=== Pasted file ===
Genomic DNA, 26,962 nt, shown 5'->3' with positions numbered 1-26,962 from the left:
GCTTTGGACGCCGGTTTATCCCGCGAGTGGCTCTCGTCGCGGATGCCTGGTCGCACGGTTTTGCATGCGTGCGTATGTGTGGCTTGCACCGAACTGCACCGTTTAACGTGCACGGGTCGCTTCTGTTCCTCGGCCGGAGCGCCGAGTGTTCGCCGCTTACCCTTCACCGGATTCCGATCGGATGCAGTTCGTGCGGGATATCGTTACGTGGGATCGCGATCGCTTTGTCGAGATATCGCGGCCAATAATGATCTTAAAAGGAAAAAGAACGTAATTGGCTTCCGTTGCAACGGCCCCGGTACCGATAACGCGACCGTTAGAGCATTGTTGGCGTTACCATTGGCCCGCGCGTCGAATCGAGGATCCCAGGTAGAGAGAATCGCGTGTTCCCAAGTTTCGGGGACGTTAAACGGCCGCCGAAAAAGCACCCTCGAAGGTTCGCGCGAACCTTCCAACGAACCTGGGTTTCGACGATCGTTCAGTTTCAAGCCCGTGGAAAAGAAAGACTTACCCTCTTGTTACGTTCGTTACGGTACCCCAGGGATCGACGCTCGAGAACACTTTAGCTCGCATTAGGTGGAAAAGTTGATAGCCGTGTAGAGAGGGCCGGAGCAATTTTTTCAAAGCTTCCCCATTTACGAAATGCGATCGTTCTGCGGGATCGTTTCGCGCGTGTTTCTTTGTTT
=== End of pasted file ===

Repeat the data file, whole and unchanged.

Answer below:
Genomic DNA, 26,962 nt, shown 5'->3' with positions numbered 1-26,962 from the left:
GCTTTGGACGCCGGTTTATCCCGCGAGTGGCTCTCGTCGCGGATGCCTGGTCGCACGGTTTTGCATGCGTGCGTATGTGTGGCTTGCACCGAACTGCACCGTTTAACGTGCACGGGTCGCTTCTGTTCCTCGGCCGGAGCGCCGAGTGTTCGCCGCTTACCCTTCACCGGATTCCGATCGGATGCAGTTCGTGCGGGATATCGTTACGTGGGATCGCGATCGCTTTGTCGAGATATCGCGGCCAATAATGATCTTAAAAGGAAAAAGAACGTAATTGGCTTCCGTTGCAACGGCCCCGGTACCGATAACGCGACCGTTAGAGCATTGTTGGCGTTACCATTGGCCCGCGCGTCGAATCGAGGATCCCAGGTAGAGAGAATCGCGTGTTCCCAAGTTTCGGGGACGTTAAACGGCCGCCGAAAAAGCACCCTCGAAGGTTCGCGCGAACCTTCCAACGAACCTGGGTTTCGACGATCGTTCAGTTTCAAGCCCGTGGAAAAGAAAGACTTACCCTCTTGTTACGTTCGTTACGGTACCCCAGGGATCGACGCTCGAGAACACTTTAGCTCGCATTAGGTGGAAAAGTTGATAGCCGTGTAGAGAGGGCCGGAGCAATTTTTTCAAAGCTTCCCCATTTACGAAATGCGATCGTTCTGCGGGATCGTTTCGCGCGTGTTTCTTTGTTT